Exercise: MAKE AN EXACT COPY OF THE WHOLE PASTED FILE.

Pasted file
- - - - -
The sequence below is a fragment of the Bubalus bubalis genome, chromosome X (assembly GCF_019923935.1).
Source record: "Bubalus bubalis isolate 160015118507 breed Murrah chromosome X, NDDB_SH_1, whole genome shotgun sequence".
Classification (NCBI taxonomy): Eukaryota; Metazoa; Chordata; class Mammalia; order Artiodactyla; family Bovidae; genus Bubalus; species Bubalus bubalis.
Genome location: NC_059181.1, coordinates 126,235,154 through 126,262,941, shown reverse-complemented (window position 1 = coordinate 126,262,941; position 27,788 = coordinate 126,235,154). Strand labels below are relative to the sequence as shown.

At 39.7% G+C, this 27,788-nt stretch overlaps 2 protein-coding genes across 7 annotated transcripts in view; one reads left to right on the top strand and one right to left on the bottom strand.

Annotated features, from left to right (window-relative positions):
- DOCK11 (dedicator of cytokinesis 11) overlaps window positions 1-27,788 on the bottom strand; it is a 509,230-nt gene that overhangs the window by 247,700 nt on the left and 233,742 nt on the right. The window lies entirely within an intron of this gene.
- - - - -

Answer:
The sequence below is a fragment of the Bubalus bubalis genome, chromosome X (assembly GCF_019923935.1).
Source record: "Bubalus bubalis isolate 160015118507 breed Murrah chromosome X, NDDB_SH_1, whole genome shotgun sequence".
Classification (NCBI taxonomy): Eukaryota; Metazoa; Chordata; class Mammalia; order Artiodactyla; family Bovidae; genus Bubalus; species Bubalus bubalis.
Genome location: NC_059181.1, coordinates 126,235,154 through 126,262,941, shown reverse-complemented (window position 1 = coordinate 126,262,941; position 27,788 = coordinate 126,235,154). Strand labels below are relative to the sequence as shown.

At 39.7% G+C, this 27,788-nt stretch overlaps 2 protein-coding genes across 7 annotated transcripts in view; one reads left to right on the top strand and one right to left on the bottom strand.

Annotated features, from left to right (window-relative positions):
- DOCK11 (dedicator of cytokinesis 11) overlaps window positions 1-27,788 on the bottom strand; it is a 509,230-nt gene that overhangs the window by 247,700 nt on the left and 233,742 nt on the right. The window lies entirely within an intron of this gene.